The Shutdown Notebook: Fine-dining morphs into take-out, with no end in sight. Limbo has become tiring.
Photo by Libby Anderson/Flickr/Nicolas Raymond/Graphic by Talia Moore
A weekly series about one chef who closed three restaurants during the pandemic—and intends to get them back.
An official-looking person knocks on your door to inform you that as of today, you can no longer do the job you love doing, and no, there’s no definite end-date in sight. Hang it up for now; find something else.
You can consider a tangential job, one that’s deemed less of a national threat, but there’s a narrow range of options, particularly for people in the arts. Ballet dancers can videotape The Dying Swan in the kitchen while they wait for unemployment checks, but forget a stage, and other dancers, and an audience. Rappers can rap into the void. Stand-ups can stand or sit, but there’s no way to know if they’re killing it.
A chef’s best hope, these days, is to be an animate food delivery system, assuming that he or she has managed to transform a comatose restaurant into a viable take-out and delivery service. As one exalted and exhausted chef recently told me, he has abandoned any signature dish that’s best consumed within five minutes of coming off the fire, and is learning to plate in a take-out container. His art is on hold, as Covid-19 narrows the definition of creativity to what holds up in transit. And nobody sees the end: Most chefs are in week seven of their generation’s version of Prohibition.
To make matters worse, restaurants seem to be commerce’s stepchild, the misfit offspring, banging on Congress’ door to ask for help because the government’s current concept of bailout fits as badly as someone else’s chef’s coat.
Robbed of the work you’re passionate about, what would you do? Psychiatrist Elisabeth Kübler-Ross famously identified the five stages of grief—denial, anger, bargaining, depression, acceptance—but restaurant owners don’t have the luxury of stages because they’re in limbo between loss and potential rebirth. If they want a second act they have to stash the grim feelings and keep moving forward.
Gavin Kaysen lost track of what day it was for the first time, last week. He faced an inbox with hundreds of emails, and not just skim-and-ditch messages but questions that required a thoughtful response. He looked for the bright side of every exchange and found it more often than not, but it’s a struggle. Week in and week out, someone keeps moving the finish line.
No one predicts a V-shaped recovery for restaurants. On the bad days, restaurant owners aspire to a U-shaped future, a slower uptick—and on the worst days, they know that some of them will end up flat-lined, in the oxymoron known as an L-shaped recovery.
In the meantime there’s a lot of hurry up and wait, speculative conversations with colleagues, a few contentious conversations with suppliers, some big bills called due and some smaller ones, negotiated. Kaysen gets by with a defiant logic: Running restaurants is what he does, and he has to do something; therefore, he’ll run restaurants.
Cutting through the bullshit
When you talk to other restaurateurs, if you don’t know them too well you make small talk. Minnesota, you always talk about the weather. And then it’s how are you, and they say, ‘Oh, things are great, our business is up 20 percent,’ or even now, with the virus, it’s ‘We’re killing it with the take-out business, it’s great.’ And I think, Really? I wonder if it’s true, or are they afraid to say it’s not working?
It’s what we’ve inherently done, it’s ingrained in our restaurant culture, and it’s part of why it’s important to educate the public about those razor-thin margins they always hear about. If you walk into a restaurant and it’s bustling, the bar is three deep, the line is out the door and you can’t get in for two hours, you think, ‘Wow, they’re printing money.’ They’re not printing money. For all you know, maybe they put all the money they made back into the business, or had to pay off partners, or had to repay the bank.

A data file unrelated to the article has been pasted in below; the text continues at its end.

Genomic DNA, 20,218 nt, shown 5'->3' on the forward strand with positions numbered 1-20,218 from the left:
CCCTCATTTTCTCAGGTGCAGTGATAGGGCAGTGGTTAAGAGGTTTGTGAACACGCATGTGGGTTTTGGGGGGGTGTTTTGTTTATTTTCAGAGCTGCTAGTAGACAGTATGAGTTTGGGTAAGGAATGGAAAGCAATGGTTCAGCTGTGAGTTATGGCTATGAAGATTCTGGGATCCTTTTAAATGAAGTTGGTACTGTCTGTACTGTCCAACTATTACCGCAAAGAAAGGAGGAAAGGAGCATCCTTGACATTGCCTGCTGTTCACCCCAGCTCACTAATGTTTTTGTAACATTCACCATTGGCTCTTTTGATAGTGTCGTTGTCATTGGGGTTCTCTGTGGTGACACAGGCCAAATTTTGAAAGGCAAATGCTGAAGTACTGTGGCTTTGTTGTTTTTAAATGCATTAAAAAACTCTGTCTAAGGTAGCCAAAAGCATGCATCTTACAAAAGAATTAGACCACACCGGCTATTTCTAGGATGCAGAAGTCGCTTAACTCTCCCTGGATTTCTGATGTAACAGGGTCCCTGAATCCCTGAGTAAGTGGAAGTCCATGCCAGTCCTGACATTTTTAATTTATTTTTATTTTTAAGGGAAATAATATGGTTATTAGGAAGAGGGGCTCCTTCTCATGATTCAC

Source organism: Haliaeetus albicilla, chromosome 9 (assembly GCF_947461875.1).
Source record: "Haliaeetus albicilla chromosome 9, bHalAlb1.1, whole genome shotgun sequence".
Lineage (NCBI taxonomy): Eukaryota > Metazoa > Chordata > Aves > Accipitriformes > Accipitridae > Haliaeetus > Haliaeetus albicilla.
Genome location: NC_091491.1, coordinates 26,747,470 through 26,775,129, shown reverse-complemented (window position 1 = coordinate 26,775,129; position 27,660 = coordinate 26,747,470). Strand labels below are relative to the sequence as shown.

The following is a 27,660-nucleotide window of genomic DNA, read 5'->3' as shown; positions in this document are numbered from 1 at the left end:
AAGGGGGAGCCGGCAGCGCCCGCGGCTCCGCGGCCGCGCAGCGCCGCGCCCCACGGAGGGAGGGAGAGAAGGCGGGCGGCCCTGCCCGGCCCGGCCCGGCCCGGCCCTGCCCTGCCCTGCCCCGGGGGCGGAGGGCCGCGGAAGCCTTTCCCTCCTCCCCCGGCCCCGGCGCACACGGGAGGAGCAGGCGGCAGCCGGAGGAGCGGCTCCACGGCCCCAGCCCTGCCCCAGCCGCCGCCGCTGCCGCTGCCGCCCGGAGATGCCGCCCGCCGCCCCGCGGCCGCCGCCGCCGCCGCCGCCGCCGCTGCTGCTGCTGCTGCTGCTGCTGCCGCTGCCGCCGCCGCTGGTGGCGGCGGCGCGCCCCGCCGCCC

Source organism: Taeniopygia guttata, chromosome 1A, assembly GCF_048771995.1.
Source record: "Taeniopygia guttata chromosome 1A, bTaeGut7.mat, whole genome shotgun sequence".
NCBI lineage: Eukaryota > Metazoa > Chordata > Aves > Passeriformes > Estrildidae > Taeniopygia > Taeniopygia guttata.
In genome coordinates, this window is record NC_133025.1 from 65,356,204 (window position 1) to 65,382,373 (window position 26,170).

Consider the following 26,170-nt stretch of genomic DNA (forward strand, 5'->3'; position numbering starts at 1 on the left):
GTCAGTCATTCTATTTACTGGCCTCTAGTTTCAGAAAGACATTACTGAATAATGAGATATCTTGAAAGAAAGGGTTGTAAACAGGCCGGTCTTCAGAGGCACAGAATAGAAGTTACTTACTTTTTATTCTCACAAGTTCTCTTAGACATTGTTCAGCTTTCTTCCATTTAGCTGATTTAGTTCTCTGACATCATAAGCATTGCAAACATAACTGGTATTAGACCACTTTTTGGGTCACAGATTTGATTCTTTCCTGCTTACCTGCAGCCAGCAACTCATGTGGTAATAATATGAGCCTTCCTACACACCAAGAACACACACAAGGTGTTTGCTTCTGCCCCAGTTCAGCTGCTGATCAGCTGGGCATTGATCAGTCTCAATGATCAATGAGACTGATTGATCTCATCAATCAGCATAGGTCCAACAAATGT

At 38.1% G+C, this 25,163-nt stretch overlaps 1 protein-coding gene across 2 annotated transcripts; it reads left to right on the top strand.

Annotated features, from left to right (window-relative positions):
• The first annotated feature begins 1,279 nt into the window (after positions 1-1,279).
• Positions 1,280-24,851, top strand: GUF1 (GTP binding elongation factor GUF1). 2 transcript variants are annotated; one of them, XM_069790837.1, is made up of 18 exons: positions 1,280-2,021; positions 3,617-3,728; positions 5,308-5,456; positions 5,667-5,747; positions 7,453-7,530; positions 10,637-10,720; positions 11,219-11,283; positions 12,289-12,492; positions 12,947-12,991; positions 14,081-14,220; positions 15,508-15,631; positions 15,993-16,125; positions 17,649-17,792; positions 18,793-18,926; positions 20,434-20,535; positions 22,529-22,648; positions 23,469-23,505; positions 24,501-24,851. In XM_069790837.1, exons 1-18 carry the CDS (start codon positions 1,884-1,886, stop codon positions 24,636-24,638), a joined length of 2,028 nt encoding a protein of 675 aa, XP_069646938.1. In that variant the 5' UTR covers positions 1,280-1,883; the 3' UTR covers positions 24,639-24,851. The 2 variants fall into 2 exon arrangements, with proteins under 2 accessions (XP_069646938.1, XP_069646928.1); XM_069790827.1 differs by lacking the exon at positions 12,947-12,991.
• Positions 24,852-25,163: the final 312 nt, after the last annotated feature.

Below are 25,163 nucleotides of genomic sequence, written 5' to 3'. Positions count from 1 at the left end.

It’s hard for us to talk about. It’s personal, it’s private. We don’t know how to deal with the public perspective, and that sometimes holds us back from asking for help, or communicating what things are really like. We worry: Maybe we’ll look weak, or less, to our competitors.
In the last six weeks, in my community here, there’s less of a guard. More of my quote unquote competitors are more open in a group setting, willing to talk about how we’re going to survive. And I think it’s healthy to be a little vulnerable.
Otherwise we’re controlling what is essentially a false public image of what’s happening. Spoon and Stable? I’ll be the first to tell you, Saturday night take-out is busy, it does a great job. Does it make the revenue we used to make? Not even close. Wednesday night it’s not even worth opening the doors, but we’re still going to open the doors.
That’s the reality. What we used to make in one day we almost make in one week, in revenue.
Holding it together
Last week I spent a whole day at home, had a webinar from 7:30 to noon, took a shower, went back to my home office to deal with emails and phone calls. Before I knew it, it was 5:30 or 6 and I had to make dinner. I woke up the next morning and thought, it’s Monday, because the only day I’m usually at home all day is Sunday.
So I said to Emile, my older son, Hey, a new week. And he said, No. It’s Wednesday.
It’s becoming tiring. I’m looking at everything I’ve been able to build, with the teams at all the restaurants, what we’ve achieved, and it’s been stripped away. I can’t do it anymore. Take-out fills a small part, for me, but not enough to make it really gratifying; it does what it does. The hard part, for me, is trying not to think about the emotional loss too much, because it becomes pretty depressing—all the time, energy, work, gone.
I don’t know how to think about it. I don’t know how I feel about it.
I want to hold onto things, step by step, look for incremental progress. It’s such a sports cliché, but it’s true: I have a group of friends who are pro athletes, and I always give them a hard time when I see them being interviewed, because it’s always the same cliché, ‘I take things game to game,’ or ‘day by day.’ I’ll text them to say you should’ve told them the dinner you had at Spoon and Stable last night helped you win the game, but I’ll let it slide this time because you’ve all had media training.
But now I realize that it’s true: I have to take this day by day. What do I have to achieve today to set me up to be better tomorrow? It helps me prioritize and categorize.
The CEO suit
If I could take a crystal ball, look ahead and open a space that’s serving food, I wouldn’t change the principles of what it looks like. But I do wish we could be considered the professionals we are, and not this misfit industry.